US banks need to prepare for massive credit write-offs, says Accenture

11 August 2020 Consulting.us

US banks will face up to $320 million in credit write-offs this year due to the pandemic, according to a recent report from consulting firm Accenture.

The economy is running on borrowed time and money, as government stimulus props up shell-shocked businesses and the accounts of tens of millions of jobless Americans.

The country’s GDP shrank by 32.9% in the second quarter, and the unemployment rate currently sits at 10.2%. 150,000 Americans have died from Covid-19 so far.

As governments start to lessen the public stimulus and nudge people to private-led debt, a larger burden will fall on the banking system.

“Banks will play a critical role in helping absorb the economic impact of the global pandemic and stimulating a rapid recovery for consumers and small businesses,” said Alan McIntyre, a senior managing director at Accenture who leads its global banking practice. “As public programs wind down, the burden of holding extra capital to protect against credit defaults will fall on banks’ balance sheets.”

Bank’s cost of risk during economic downturns

Globally, banks will have to set aside 2.4% of existing credit books to cover expected losses on unpaid loans, nearly double what was written off in the financial crisis of 2008.

The future travails are already becoming apparent. In the US, home loans in forbearance rose to 9% in June, up six points from March.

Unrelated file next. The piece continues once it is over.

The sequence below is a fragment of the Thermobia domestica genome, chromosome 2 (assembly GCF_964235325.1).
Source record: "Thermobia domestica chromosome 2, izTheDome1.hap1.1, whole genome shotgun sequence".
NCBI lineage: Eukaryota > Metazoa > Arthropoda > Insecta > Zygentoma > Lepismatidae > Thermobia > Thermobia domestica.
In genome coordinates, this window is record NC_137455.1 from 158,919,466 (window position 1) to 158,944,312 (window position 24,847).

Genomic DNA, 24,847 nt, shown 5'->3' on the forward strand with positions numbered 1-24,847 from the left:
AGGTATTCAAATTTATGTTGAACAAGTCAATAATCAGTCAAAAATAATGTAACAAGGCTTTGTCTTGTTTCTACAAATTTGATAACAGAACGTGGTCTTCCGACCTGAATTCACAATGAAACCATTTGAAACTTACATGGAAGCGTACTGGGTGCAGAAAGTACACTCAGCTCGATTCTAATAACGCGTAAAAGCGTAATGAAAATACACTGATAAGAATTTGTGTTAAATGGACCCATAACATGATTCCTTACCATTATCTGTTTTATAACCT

US banks in 2019 set aside $55 billion to cover potential loan losses; Accenture estimates that banks will have to hold an additional $210-265 billion to cover write-offs for bad loans in 2020.

In addition to their existing loan books, banks will also have to make decisions about where to extend new credit as government stimulus taps sputter. In an increasingly debt-driven economy, public and private debt could rise to $200 trillion by the end of 2020, according to Accenture.

“Banks will have to maneuver carefully to strike the right balance between rescuing individual and small business customers and protecting their own profitability and solvency,” McIntyre said. “This will require difficult decisions around which credit extensions will help an ultimately financially viable customer versus delaying the inevitable delinquency.”

A strong data and analytics approach will help banks better determine the health of businesses, which may be masked by furlough and payroll protection schemes. A data-driven view will give banks a broader context of the current environment, as well as how consumer behavior has changed.

US banks will also need to scale up their credit management resources and collections capabilities quickly, as many of these units have shrunk to barebones teams in the past number of years, according to Accenture.

And though banks may be tempted to pull back dramatically on lending, demand for credit will ultimately be met, either by non-traditional lenders – such as big tech and fintechs – or by companies offering financing for their own products and services.

“If banks attempt to aggressively reduce offers of credit, what might start as a slow trickle of customers turning to alternate lenders could quickly become roaring rapids that can drastically change the tide of lending,” McIntryre said.


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